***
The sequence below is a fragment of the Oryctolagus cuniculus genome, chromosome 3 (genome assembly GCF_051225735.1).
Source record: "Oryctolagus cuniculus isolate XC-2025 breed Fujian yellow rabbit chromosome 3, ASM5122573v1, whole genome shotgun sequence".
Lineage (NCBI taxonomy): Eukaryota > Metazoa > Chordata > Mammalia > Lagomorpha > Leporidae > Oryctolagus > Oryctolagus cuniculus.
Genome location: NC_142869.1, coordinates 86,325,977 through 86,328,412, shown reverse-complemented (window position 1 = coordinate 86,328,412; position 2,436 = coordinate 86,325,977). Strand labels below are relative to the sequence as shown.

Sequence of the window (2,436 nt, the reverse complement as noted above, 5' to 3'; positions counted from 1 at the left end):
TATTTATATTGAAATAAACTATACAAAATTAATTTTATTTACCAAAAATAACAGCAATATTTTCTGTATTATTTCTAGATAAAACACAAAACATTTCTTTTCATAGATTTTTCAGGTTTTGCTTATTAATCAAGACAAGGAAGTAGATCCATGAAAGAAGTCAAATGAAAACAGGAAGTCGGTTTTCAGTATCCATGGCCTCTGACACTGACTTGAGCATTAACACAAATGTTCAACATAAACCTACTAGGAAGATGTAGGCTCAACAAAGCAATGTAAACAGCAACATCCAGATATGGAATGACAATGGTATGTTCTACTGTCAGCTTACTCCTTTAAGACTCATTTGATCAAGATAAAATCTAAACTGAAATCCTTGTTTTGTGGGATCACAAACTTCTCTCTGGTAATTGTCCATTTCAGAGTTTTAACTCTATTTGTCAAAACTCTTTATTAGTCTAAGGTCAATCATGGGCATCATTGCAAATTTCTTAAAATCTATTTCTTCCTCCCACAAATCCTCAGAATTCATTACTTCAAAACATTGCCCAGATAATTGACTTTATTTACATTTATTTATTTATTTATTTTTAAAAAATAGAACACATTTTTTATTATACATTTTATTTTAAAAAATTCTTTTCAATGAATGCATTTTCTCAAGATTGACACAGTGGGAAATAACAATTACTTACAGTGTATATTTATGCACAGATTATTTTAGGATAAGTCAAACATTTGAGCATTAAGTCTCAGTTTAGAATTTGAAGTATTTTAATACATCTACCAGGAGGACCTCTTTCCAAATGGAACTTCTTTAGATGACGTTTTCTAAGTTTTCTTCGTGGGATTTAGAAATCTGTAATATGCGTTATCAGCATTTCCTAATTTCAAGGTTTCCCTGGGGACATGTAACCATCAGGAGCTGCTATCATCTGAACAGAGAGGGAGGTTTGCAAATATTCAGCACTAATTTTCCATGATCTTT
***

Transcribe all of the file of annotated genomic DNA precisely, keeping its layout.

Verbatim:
The sequence below is a fragment of the Oryctolagus cuniculus genome, chromosome 3 (genome assembly GCF_051225735.1).
Source record: "Oryctolagus cuniculus isolate XC-2025 breed Fujian yellow rabbit chromosome 3, ASM5122573v1, whole genome shotgun sequence".
Lineage (NCBI taxonomy): Eukaryota > Metazoa > Chordata > Mammalia > Lagomorpha > Leporidae > Oryctolagus > Oryctolagus cuniculus.
Genome location: NC_142869.1, coordinates 86,325,977 through 86,328,412, shown reverse-complemented (window position 1 = coordinate 86,328,412; position 2,436 = coordinate 86,325,977). Strand labels below are relative to the sequence as shown.

Sequence of the window (2,436 nt, the reverse complement as noted above, 5' to 3'; positions counted from 1 at the left end):
TATTTATATTGAAATAAACTATACAAAATTAATTTTATTTACCAAAAATAACAGCAATATTTTCTGTATTATTTCTAGATAAAACACAAAACATTTCTTTTCATAGATTTTTCAGGTTTTGCTTATTAATCAAGACAAGGAAGTAGATCCATGAAAGAAGTCAAATGAAAACAGGAAGTCGGTTTTCAGTATCCATGGCCTCTGACACTGACTTGAGCATTAACACAAATGTTCAACATAAACCTACTAGGAAGATGTAGGCTCAACAAAGCAATGTAAACAGCAACATCCAGATATGGAATGACAATGGTATGTTCTACTGTCAGCTTACTCCTTTAAGACTCATTTGATCAAGATAAAATCTAAACTGAAATCCTTGTTTTGTGGGATCACAAACTTCTCTCTGGTAATTGTCCATTTCAGAGTTTTAACTCTATTTGTCAAAACTCTTTATTAGTCTAAGGTCAATCATGGGCATCATTGCAAATTTCTTAAAATCTATTTCTTCCTCCCACAAATCCTCAGAATTCATTACTTCAAAACATTGCCCAGATAATTGACTTTATTTACATTTATTTATTTATTTATTTTTAAAAAATAGAACACATTTTTTATTATACATTTTATTTTAAAAAATTCTTTTCAATGAATGCATTTTCTCAAGATTGACACAGTGGGAAATAACAATTACTTACAGTGTATATTTATGCACAGATTATTTTAGGATAAGTCAAACATTTGAGCATTAAGTCTCAGTTTAGAATTTGAAGTATTTTAATACATCTACCAGGAGGACCTCTTTCCAAATGGAACTTCTTTAGATGACGTTTTCTAAGTTTTCTTCGTGGGATTTAGAAATCTGTAATATGCGTTATCAGCATTTCCTAATTTCAAGGTTTCCCTGGGGACATGTAACCATCAGGAGCTGCTATCATCTGAACAGAGAGGGAGGTTTGCAAATATTCAGCACTAATTTTCCATGATCTTT